About 5,000 light-years from Earth, the stunning nebula NGC 2392 formed after the demise of a star like our Sun.
In this sonification, the image is scanned clockwise like a radar. The radius is mapped to pitch, so light farther from the center is higher pitched. The outline of the nebula’s shell can be heard in the rising and falling of pitch, punctuated by its spokes. Brightness controls the volume.
Sonification credit: SYSTEM Sounds (M. Russo, A. Santaguida)
NGC 2392, known as the Eskimo Nebula, Clown-faced Nebula, Lion Nebula, or Caldwell 39, is a double-shelled planetary nebula, with the more distant gas having composed the outer layers of a Sun-like star only 10,000 years ago. The outer shell contains unusual light-year-long orange filaments. The visible inner filaments are being ejected by a strong wind of particles from the central star. The NGC 2392 Nebula spans about 1/3 of a light year and lies in our Milky Way Galaxy, about 3,000 light years distant from Earth, toward the constellation of the Twins (Gemini).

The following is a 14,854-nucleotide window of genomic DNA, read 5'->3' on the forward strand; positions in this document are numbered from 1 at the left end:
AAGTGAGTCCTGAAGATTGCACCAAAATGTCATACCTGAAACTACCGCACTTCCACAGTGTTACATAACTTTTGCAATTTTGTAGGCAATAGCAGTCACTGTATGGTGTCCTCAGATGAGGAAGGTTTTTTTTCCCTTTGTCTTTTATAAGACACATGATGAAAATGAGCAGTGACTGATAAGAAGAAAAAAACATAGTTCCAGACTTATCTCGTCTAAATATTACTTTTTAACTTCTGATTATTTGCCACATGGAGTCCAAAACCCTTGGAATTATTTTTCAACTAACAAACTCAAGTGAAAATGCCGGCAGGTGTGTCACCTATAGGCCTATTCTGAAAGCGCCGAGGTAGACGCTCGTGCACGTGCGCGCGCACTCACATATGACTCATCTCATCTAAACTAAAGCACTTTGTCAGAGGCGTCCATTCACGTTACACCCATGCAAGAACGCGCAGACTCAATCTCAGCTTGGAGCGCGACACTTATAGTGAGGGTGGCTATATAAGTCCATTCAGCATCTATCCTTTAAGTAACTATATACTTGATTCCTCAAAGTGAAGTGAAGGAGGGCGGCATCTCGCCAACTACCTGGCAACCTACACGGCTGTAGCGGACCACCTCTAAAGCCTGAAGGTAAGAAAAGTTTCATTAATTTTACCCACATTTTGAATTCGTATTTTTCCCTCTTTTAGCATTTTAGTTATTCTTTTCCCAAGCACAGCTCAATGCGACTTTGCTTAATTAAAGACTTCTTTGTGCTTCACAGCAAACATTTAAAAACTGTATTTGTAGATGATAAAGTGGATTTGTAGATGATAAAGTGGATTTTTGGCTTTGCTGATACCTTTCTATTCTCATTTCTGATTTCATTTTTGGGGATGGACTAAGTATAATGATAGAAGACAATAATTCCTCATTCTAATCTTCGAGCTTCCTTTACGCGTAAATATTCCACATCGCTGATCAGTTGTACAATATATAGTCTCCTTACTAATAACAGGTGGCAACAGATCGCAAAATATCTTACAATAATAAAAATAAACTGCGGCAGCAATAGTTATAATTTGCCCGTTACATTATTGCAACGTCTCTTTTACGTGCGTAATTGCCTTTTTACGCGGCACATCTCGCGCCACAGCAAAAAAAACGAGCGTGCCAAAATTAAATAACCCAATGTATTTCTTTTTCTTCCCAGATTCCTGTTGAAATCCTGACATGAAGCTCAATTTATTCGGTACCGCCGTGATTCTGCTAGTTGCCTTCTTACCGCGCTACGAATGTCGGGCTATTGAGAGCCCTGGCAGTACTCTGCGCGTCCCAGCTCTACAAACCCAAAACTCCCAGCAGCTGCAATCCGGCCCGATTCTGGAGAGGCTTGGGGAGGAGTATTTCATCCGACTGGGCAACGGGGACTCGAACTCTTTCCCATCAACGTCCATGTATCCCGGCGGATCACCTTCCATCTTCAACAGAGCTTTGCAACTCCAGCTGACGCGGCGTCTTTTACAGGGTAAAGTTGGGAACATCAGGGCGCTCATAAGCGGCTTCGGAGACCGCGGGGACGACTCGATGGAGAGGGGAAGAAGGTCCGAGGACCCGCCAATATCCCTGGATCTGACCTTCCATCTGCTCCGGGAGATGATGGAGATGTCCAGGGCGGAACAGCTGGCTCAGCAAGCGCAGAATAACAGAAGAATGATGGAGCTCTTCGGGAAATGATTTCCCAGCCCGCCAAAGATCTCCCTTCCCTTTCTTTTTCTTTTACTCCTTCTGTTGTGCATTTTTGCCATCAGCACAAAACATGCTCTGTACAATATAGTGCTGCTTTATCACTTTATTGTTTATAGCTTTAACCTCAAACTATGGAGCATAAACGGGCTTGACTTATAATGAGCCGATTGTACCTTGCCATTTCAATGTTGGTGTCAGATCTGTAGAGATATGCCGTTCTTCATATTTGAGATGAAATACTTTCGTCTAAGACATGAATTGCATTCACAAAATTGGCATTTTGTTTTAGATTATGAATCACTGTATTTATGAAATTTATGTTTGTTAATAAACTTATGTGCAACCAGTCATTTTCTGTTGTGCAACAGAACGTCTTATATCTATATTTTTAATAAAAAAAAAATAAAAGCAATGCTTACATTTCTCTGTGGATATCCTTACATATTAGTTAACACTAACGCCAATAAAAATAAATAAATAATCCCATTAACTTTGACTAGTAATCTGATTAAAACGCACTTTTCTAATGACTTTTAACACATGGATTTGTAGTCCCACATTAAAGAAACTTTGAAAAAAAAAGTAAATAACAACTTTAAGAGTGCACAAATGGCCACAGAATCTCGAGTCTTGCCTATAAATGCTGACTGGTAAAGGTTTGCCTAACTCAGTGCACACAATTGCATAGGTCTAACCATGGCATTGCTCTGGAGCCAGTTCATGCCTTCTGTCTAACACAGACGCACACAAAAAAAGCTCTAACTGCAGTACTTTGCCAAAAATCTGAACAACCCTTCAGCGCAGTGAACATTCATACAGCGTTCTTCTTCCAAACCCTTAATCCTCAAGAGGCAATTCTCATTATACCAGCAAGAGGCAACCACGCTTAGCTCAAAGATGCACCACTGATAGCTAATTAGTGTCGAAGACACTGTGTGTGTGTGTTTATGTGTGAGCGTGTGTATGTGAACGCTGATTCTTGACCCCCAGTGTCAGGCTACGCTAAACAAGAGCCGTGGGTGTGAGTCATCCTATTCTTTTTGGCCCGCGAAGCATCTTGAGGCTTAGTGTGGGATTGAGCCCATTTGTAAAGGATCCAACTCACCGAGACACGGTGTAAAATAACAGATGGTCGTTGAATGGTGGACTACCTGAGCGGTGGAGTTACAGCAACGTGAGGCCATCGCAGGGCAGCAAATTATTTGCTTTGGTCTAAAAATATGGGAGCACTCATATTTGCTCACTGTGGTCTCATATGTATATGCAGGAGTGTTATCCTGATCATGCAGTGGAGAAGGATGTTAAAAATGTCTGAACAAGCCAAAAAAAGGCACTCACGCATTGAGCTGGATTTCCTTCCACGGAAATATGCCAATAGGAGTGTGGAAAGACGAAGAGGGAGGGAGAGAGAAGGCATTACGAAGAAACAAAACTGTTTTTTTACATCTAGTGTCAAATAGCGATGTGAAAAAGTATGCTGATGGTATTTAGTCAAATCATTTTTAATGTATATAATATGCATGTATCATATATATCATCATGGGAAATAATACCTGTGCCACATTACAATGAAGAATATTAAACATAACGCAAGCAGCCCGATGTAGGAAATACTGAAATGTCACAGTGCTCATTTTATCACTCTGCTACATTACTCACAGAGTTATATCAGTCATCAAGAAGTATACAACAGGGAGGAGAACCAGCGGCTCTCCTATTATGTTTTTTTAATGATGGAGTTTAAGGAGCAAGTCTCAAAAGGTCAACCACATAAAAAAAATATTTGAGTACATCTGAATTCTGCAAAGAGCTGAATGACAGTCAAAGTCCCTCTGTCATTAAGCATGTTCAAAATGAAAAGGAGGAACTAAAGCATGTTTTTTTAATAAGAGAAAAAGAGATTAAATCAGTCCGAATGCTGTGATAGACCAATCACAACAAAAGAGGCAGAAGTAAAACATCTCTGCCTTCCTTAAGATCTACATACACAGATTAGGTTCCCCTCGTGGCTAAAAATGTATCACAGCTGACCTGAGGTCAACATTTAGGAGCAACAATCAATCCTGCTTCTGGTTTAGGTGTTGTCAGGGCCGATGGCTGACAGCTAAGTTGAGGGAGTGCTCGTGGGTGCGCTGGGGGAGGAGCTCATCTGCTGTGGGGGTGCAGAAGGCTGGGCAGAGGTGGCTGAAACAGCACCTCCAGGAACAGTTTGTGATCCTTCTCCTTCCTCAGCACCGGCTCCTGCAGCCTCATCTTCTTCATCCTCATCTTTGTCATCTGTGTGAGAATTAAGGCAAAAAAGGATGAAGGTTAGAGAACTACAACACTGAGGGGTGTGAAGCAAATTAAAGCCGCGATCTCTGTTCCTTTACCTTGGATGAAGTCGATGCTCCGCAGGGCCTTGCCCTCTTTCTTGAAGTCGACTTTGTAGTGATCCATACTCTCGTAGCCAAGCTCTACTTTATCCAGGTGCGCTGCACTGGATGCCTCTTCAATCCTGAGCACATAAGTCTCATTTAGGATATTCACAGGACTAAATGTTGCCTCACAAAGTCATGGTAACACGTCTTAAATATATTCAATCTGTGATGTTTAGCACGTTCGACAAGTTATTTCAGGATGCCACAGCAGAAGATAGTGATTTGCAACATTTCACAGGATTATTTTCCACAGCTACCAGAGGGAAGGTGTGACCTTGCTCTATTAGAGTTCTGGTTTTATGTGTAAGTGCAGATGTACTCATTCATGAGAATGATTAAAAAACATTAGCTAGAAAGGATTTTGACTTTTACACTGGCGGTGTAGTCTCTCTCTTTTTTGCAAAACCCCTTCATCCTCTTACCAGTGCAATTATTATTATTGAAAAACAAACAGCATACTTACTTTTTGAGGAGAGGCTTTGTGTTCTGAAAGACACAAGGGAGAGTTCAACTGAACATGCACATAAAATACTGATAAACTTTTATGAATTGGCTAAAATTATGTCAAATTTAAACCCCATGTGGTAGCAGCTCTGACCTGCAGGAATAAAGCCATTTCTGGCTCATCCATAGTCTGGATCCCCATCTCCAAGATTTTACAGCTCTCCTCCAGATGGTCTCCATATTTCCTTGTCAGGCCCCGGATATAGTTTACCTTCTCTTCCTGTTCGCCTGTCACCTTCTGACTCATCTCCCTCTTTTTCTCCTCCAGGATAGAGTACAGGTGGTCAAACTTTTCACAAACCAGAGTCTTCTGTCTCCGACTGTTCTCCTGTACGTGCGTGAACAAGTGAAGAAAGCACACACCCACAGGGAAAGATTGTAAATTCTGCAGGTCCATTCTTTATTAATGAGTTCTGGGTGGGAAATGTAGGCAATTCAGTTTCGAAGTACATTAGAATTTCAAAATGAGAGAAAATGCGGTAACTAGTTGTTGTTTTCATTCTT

To some, the huge NGC 2392 nebula resembles a person’s head surrounded by a parka hood, hence the Eskimo Nebula nickname. In 1787, astronomer William Herschel discovered this unusual planetary nebula. More recently, the Hubble Space Telescope imaged the nebula in visible light, while the nebula was also imaged in X-rays by the Chandra X-ray Observatory. The featured combined visible-X ray image, shows X-rays emitted by central hot gas in pink. The nebula displays gas clouds so complex that they are not fully understood.